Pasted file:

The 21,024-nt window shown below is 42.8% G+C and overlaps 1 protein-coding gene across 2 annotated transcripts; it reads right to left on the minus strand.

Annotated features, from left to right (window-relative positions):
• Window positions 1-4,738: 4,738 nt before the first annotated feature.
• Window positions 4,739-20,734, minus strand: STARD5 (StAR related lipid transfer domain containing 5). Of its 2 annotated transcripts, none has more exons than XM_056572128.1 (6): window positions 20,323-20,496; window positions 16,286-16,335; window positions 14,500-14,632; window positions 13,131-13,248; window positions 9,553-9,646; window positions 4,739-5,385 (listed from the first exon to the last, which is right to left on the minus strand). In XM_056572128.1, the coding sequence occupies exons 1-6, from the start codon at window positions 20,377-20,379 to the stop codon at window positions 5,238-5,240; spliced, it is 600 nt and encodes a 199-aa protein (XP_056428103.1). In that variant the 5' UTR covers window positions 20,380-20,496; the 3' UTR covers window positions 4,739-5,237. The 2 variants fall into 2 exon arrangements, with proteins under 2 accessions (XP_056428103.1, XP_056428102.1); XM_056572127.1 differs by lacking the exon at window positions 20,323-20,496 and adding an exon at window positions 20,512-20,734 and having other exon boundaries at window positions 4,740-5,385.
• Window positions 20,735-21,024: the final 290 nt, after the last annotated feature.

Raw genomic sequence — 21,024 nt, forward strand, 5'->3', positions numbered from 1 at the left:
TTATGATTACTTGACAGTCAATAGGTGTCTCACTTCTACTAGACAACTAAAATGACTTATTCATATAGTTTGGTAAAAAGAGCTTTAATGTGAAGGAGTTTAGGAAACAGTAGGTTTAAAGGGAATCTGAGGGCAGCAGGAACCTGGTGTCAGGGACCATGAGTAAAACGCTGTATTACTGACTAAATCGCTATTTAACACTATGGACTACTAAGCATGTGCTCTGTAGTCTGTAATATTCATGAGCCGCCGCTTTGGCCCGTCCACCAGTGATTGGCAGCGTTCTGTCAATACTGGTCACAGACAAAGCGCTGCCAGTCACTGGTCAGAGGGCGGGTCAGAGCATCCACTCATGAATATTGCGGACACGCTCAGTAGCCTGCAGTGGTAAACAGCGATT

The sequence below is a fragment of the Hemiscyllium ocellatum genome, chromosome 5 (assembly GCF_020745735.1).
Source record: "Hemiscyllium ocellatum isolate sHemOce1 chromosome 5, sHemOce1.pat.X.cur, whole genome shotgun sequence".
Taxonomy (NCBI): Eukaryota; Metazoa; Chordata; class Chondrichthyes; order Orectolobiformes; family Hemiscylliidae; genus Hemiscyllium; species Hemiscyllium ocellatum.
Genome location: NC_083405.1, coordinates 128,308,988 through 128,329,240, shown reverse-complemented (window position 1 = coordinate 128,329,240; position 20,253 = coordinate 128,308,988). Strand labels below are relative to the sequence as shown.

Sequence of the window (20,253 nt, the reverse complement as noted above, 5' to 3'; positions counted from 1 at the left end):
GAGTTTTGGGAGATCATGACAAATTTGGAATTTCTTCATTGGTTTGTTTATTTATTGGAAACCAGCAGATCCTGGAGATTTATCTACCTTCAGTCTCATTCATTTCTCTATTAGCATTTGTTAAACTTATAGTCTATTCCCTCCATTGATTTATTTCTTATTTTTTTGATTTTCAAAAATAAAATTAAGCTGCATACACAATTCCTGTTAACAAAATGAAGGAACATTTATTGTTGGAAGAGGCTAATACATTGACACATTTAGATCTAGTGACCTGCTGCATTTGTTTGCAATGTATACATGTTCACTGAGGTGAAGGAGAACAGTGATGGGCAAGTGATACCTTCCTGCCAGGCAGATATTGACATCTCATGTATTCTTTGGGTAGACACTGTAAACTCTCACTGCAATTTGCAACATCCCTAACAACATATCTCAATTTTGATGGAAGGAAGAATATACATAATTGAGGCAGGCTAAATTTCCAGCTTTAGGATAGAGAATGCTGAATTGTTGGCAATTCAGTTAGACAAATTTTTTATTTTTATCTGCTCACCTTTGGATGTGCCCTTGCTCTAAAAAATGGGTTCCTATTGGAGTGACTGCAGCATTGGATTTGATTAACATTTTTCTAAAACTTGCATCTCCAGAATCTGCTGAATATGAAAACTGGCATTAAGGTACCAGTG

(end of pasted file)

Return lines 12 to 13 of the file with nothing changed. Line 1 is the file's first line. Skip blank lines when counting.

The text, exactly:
Sequence of the window (20,253 nt, the reverse complement as noted above, 5' to 3'; positions counted from 1 at the left end):
GAGTTTTGGGAGATCATGACAAATTTGGAATTTCTTCATTGGTTTGTTTATTTATTGGAAACCAGCAGATCCTGGAGATTTATCTACCTTCAGTCTCATTCATTTCTCTATTAGCATTTGTTAAACTTATAGTCTATTCCCTCCATTGATTTATTTCTTATTTTTTTGATTTTCAAAAATAAAATTAAGCTGCATACACAATTCCTGTTAACAAAATGAAGGAACATTTATTGTTGGAAGAGGCTAATACATTGACACATTTAGATCTAGTGACCTGCTGCATTTGTTTGCAATGTATACATGTTCACTGAGGTGAAGGAGAACAGTGATGGGCAAGTGATACCTTCCTGCCAGGCAGATATTGACATCTCATGTATTCTTTGGGTAGACACTGTAAACTCTCACTGCAATTTGCAACATCCCTAACAACATATCTCAATTTTGATGGAAGGAAGAATATACATAATTGAGGCAGGCTAAATTTCCAGCTTTAGGATAGAGAATGCTGAATTGTTGGCAATTCAGTTAGACAAATTTTTTATTTTTATCTGCTCACCTTTGGATGTGCCCTTGCTCTAAAAAATGGGTTCCTATTGGAGTGACTGCAGCATTGGATTTGATTAACATTTTTCTAAAACTTGCATCTCCAGAATCTGCTGAATATGAAAACTGGCATTAAGGTACCAGTG